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Can Google CEO Eric Schmidt make it in NYC?

New York, New York: If you can make it there, you can make it anywhere! Google, under the leadership of CEO Eric Schmidt, certainly believes its destiny calls it to make it the world over.
Written by Donna Bogatin, Contributor
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New York, New York: If you can make it there, you can make it anywhere! Google, under the leadership of CEO Eric Schmidt, certainly believes its destiny calls it to make it the world over. Wait a New York minute, however. 

Google is embarking on a multi-faceted strategic move into the “capital of the world,” as I recount in “Google to create Googleplex in NYC”:

"It’s a poorly kept secret that the company will soon open a huge new office and networking facility at 111 Eighth Avenue…

Google not only gains a giant space (300,000 square feet) for a new server farm that will most likely house thousands of Google machines, but also gets direct access to the building’s network-neutral meet-me room—literally, an area where telecommunications companies can physically hook up and exchange data cheaply and efficiently. Google would be able to expand its offerings of new Internet products and services such as Internet telephone service, video, and Web-based enterprise software—competing for business against the likes of Microsoft, Skype, and YouTube—much more efficiently and competitively."

Google’s latest NYC infrastructure play reinforces the NYC sales effort it has been aggressively undertaking out of its first NYC office in midtown Manhattan (see “Google’s new vertical, offline initiatives: NYC ad sales push”). Google has also been courting the NYC advertising and media community.

Schmidt addressed NYC publishing execs last June, as I discuss in “Google CEO on ad sales execs: Google ‘targeted ads’ better.” Schmidt extolled the virtues of its self-serve ad system over flesh and blood sales people:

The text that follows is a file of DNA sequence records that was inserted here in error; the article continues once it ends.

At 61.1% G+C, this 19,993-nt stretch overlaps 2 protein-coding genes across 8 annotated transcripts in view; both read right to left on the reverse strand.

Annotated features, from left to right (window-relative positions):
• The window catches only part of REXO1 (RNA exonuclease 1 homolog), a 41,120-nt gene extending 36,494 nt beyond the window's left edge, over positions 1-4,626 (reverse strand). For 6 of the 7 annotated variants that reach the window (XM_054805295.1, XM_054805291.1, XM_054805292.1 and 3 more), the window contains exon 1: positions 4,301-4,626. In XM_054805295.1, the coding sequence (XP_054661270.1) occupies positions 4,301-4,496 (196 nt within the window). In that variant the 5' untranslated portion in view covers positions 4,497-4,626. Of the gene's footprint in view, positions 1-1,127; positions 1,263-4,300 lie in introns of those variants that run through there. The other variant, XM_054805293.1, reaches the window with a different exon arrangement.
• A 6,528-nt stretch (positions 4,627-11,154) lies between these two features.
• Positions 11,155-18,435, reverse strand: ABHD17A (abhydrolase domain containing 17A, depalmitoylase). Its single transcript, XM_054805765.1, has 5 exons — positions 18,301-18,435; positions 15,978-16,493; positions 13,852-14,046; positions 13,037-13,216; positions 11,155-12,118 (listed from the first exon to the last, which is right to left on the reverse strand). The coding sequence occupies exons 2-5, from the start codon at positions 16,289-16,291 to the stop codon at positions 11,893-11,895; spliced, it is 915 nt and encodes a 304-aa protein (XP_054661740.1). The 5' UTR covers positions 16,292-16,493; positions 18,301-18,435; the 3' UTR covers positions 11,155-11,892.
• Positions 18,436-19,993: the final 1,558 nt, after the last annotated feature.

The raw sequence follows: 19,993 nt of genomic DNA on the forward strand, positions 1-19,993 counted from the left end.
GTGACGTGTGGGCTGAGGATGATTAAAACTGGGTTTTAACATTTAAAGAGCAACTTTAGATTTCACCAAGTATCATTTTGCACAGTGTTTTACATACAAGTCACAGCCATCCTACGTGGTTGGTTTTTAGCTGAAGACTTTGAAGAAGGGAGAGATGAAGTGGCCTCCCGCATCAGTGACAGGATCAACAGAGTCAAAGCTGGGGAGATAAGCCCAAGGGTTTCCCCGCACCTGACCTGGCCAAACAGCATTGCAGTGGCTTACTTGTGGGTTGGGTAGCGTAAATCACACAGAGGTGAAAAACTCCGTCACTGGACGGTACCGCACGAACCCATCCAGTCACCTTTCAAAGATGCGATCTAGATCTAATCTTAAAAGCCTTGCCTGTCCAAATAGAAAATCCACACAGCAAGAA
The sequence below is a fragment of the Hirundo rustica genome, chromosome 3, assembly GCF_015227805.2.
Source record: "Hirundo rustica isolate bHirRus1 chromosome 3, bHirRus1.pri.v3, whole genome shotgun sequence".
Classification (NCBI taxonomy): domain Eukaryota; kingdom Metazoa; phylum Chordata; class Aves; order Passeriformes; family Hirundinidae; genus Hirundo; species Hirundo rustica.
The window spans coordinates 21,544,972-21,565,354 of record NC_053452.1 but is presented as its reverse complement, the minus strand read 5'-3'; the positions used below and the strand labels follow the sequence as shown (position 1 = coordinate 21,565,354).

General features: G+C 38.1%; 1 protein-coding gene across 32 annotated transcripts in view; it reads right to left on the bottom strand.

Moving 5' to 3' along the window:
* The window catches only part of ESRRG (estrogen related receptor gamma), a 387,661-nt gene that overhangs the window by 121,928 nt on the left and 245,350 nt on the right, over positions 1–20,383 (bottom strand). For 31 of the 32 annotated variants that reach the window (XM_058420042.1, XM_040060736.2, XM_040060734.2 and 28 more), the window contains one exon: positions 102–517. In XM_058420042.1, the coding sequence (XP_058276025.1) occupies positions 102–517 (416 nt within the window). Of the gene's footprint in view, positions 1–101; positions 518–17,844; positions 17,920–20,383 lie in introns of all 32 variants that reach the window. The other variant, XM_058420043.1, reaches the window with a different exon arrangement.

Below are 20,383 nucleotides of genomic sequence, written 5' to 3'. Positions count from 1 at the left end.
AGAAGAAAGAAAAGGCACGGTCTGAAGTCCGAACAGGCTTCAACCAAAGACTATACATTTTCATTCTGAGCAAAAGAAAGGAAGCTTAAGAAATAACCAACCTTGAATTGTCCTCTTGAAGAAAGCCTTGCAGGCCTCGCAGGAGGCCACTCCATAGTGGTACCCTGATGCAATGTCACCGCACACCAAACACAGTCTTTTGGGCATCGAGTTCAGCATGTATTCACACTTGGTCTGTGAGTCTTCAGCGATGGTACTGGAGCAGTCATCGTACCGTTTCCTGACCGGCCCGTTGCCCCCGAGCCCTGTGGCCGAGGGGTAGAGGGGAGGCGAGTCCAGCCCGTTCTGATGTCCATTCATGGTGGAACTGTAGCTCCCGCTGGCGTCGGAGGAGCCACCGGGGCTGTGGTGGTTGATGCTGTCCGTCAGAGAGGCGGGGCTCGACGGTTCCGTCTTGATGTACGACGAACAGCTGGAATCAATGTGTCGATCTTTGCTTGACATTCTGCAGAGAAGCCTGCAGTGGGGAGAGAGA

As people see targeted advertising as a way of selling they shift sales dollars, not marketing dollars, into advertising. Literally, they would put advertising dollars into Google rather than hiring a sales person…

Eventually we would hope that a targeted ad would be better than a targeted sales person; The ad can serve 24 hours a day, the ad can serve anywhere, and the ad is cheaper. The ad doesn’t require a lot of management overhead and is much more cost effective to deploy.

There are a lot of products where traditional sales forces can be diminished.

How will Schmidt’s vision be received in perhaps the “capital of the world” for ad sales people”?

I put forth that Schmidt is spurring “Death of a Salesman” 2.0:

Google’s aim to displace today’s Willy Lomans of the world via the Google advertising machine is steadily being realized.

Google’s view that its self-service advertising machine will render sales people obsolete is not a universal one, as I discussed with Joanne Bradford, corporate vice president of global sales and marketing and chief media revenue officer at Microsoft, during her Advertising Week keynote in New York City last week.

In “Microsoft to Google: WE love ad sales people,” I recount my exchange with Bradford:

During the Q & A, I indicated to Bradford that her pro ad sales stance is a welcome one, especially in the “media capital of the world,” while pointing out that Eric Schmidt, Google CEO, put forth an opposite stance when he addressed media executives in NYC last June…

When I pointed out to Bradford that Schmidt does not share her belief in the importance of interactive advertising sales people, Bradford said that she has had discussions with Schmidt about his philosophy on how automated ad systems will displace sales people and said that she disagrees with him.

Contrary to Google’s desire for its self-serve advertising auction system to decrease the need for the sales teams of the world, Microsoft is empowering its sales teams to be even stronger advocates for its advertising clients.

Bradford indicated that the Microsoft sales philosophy differs from the Google sales philosophy on several fronts: pricing, service quality, targeted ad placement and personal relationships.

Bradford does not wish to emulate a Google self-serve, automated, low price-point ad buying and serving system. Bradford believes quality brands require high-touch, quality service. Bradford is confident the personal relationship sales model she endorses will serve Microsoft well because brands are not willing to cede their identities to automated systems.

In concluding her presentation, Bradford wished the audience continued success in interactive advertising and noted that while there may not be any ad sales positions at Google, Microsoft would be happy to hear from ad sales execs.

It is unlikely that NYC ad sales execs will be happy, however, when Google CEO Eric Schmidt calls on NYC firms with the message that a targeted ad is better than a targeted sales person because:

The ad can serve 24 hours a day, the ad can serve anywhere, and the ad is cheaper.

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